When Republican and Democrat Governors Bill Haslam (R-TN) and John Hickenlooper (D-CO) got together with the Denver Chamber of Commerce in Nashville Friday, the discussion turned to the idea that it does not matter what states call their “high” and “rigorous” standards, even if those standards are the Common Core.
Parent activist groups across the country have grown accustomed to the language of nervous politicians around the issue of the “radioactive” Common Core standards. Governors of both parties have engaged in the smoke and mirrors trick of changing the name of the controversial Common Core standards to one with more “local flavor,” while the standards themselves get a few trivial tweaks with the hope of passing public muster.
As the Tennessean reports, Haslam said the fight over academic standards in his state should not be about what they are called, but whether they are rigorous enough to help students.
“For me, it shouldn’t be about the name and what we call it, the battle should be about: Are we going to have high standards or not and what exactly should those standards be?” Haslam said.
As Breitbart News reported in September, though Haslam has shown support for the Common Core standards, joining with former Florida Gov. Jeb Bush (R) and Tennessee U.S. Sen. Lamar Alexander (R) in March for an education roundtable sponsored by the Tennessee Chamber of Commerce and Industry, he and the state’s chief education officials quietly quit the federally-funded PARCC Common Core multi-state test consortium in June. That decision came after Haslam signed a bill that requires the state to use its current assessment, the TCAP, this school year and to issue a request for proposals for a new test to be administered next year.
Additionally, as WBIR.com reported, Haslam intends to have a “full vetting” of the Common Core in the next legislative session.
“His latest comments seem to suggest that he’s not necessarily opposed to scrapping the name, at least, so long as the standards are robust,” says the Tennessean, however, about Haslam.
“Obviously, we’ve been having a statewide conversation and we’re going to continue to,” said Haslam, who is up for re-election in November. “My point would be: Let’s start with what we agree on. Hopefully, everybody agrees on high standards and more rigor.”
However, “rigor” is one of the key talking points presented by Common Core proponents, including the U.S. Chamber of Commerce, who continually describe the nationalized standards as “rigorous,” despite the fact that there have been no independent studies to validate that claim.
Hickenlooper, who is in a tough re-election bid in Colorado, has moved ahead with Common Core despite significant criticism.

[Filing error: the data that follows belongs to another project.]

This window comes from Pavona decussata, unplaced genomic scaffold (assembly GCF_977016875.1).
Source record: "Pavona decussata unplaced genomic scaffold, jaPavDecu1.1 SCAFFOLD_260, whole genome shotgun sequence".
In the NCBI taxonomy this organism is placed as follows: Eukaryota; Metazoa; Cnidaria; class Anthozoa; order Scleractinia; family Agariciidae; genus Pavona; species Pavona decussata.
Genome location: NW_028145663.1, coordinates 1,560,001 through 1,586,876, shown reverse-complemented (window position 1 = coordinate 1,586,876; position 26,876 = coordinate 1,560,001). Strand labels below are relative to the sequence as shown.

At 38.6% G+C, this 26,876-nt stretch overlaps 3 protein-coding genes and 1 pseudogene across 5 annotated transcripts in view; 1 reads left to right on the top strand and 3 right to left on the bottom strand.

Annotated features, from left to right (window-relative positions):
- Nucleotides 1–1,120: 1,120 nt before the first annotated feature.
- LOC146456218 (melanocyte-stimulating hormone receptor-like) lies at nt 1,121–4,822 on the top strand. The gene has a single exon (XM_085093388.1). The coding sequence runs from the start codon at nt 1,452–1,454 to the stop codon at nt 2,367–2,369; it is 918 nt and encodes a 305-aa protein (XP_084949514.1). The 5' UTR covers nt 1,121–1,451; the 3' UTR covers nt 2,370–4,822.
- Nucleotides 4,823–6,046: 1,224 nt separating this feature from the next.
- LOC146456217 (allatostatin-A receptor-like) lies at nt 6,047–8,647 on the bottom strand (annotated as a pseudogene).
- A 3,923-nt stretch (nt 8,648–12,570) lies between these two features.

“Ours is called Colorado Core,” Hickenlooper told Chamber of Commerce members from Denver and Nashville. “We suggested and made it our own standards. The key as Bill [Haslam] said, is high standards.”
Kevin Kookogey, president and founder of Linchpins of Liberty, an educational leadership development group, has been fighting Common Core in Tennessee since 2009. The Heritage Foundation Associate told Breitbart News, “So how do they convince people to drink poison?”
“They don’t bring it into town on a big poison wagon. More often it is transported in a big medicine truck as a cure for all,” he continued. “They package the poison in a container and slap a sticker on it that reads “Medicine.”
“The naive refuse to look beyond the sticker, allowing the antagonists to advance their argument to the next phase,” Kookogey continued, “which is ‘either you are for medicine or you are against medicine’- deliberately obscuring the fact that what has been labeled medicine is, in fact, poison, cloaked in a medicine jar.”
Fort Collins, Colorado parent Cheri Kiesecker told Breitbart News that Hickenlooper has lost touch with parents and teachers in her state.
“According to recent polls, most people oppose Common Core,” Kiesecker said. “That number will rise as awareness of Common Core and its mandated testing grows. Parents don’t like the over-testing and the data mining that comes with Common Core.“
“Business owners would be wise to look into Common Core further and find it is not internationally competitive; students will leave high school about two years behind their international counterparts, requiring more remedial studies to get into college,” Kiesecker added. “Parents and teachers were not asked if they wanted Common Core, or the data mining associated, or, in Colorado, the PARCC test that puts so much pressure on teachers to teach to it.”
“Gov. Hickenlooper should be aware that simply changing the name of the standards to ‘Colorado Core’ doesn’t change the fact that Common Core is an unproven, unfunded reform that is hurting our kids,” she said. “Let parents decide what is best for their children; we don’t want someone deciding if our children can go to college – that’s our choice – not the government’s.”